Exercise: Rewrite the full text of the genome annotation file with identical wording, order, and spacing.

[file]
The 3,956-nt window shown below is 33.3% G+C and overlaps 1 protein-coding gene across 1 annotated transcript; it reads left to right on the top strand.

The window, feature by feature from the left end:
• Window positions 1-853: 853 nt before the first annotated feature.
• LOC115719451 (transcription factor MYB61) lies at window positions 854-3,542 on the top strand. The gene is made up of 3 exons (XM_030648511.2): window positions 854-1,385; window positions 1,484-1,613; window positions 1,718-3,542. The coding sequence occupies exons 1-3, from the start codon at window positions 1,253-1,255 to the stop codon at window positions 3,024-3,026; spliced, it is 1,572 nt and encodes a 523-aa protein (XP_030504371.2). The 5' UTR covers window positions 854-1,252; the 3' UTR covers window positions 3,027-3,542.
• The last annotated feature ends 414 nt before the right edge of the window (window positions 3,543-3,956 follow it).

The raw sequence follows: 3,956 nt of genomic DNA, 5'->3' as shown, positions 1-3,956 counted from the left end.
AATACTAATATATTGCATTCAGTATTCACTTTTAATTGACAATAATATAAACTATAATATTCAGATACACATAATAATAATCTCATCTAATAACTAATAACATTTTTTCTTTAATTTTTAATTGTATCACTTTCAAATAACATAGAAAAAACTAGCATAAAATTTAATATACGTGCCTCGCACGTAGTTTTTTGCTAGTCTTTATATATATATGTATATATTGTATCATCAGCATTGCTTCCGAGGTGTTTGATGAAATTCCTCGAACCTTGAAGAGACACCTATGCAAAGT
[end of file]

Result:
The 3,956-nt window shown below is 33.3% G+C and overlaps 1 protein-coding gene across 1 annotated transcript; it reads left to right on the top strand.

The window, feature by feature from the left end:
• Window positions 1-853: 853 nt before the first annotated feature.
• LOC115719451 (transcription factor MYB61) lies at window positions 854-3,542 on the top strand. The gene is made up of 3 exons (XM_030648511.2): window positions 854-1,385; window positions 1,484-1,613; window positions 1,718-3,542. The coding sequence occupies exons 1-3, from the start codon at window positions 1,253-1,255 to the stop codon at window positions 3,024-3,026; spliced, it is 1,572 nt and encodes a 523-aa protein (XP_030504371.2). The 5' UTR covers window positions 854-1,252; the 3' UTR covers window positions 3,027-3,542.
• The last annotated feature ends 414 nt before the right edge of the window (window positions 3,543-3,956 follow it).

The raw sequence follows: 3,956 nt of genomic DNA, 5'->3' as shown, positions 1-3,956 counted from the left end.
AATACTAATATATTGCATTCAGTATTCACTTTTAATTGACAATAATATAAACTATAATATTCAGATACACATAATAATAATCTCATCTAATAACTAATAACATTTTTTCTTTAATTTTTAATTGTATCACTTTCAAATAACATAGAAAAAACTAGCATAAAATTTAATATACGTGCCTCGCACGTAGTTTTTTGCTAGTCTTTATATATATATGTATATATTGTATCATCAGCATTGCTTCCGAGGTGTTTGATGAAATTCCTCGAACCTTGAAGAGACACCTATGCAAAGT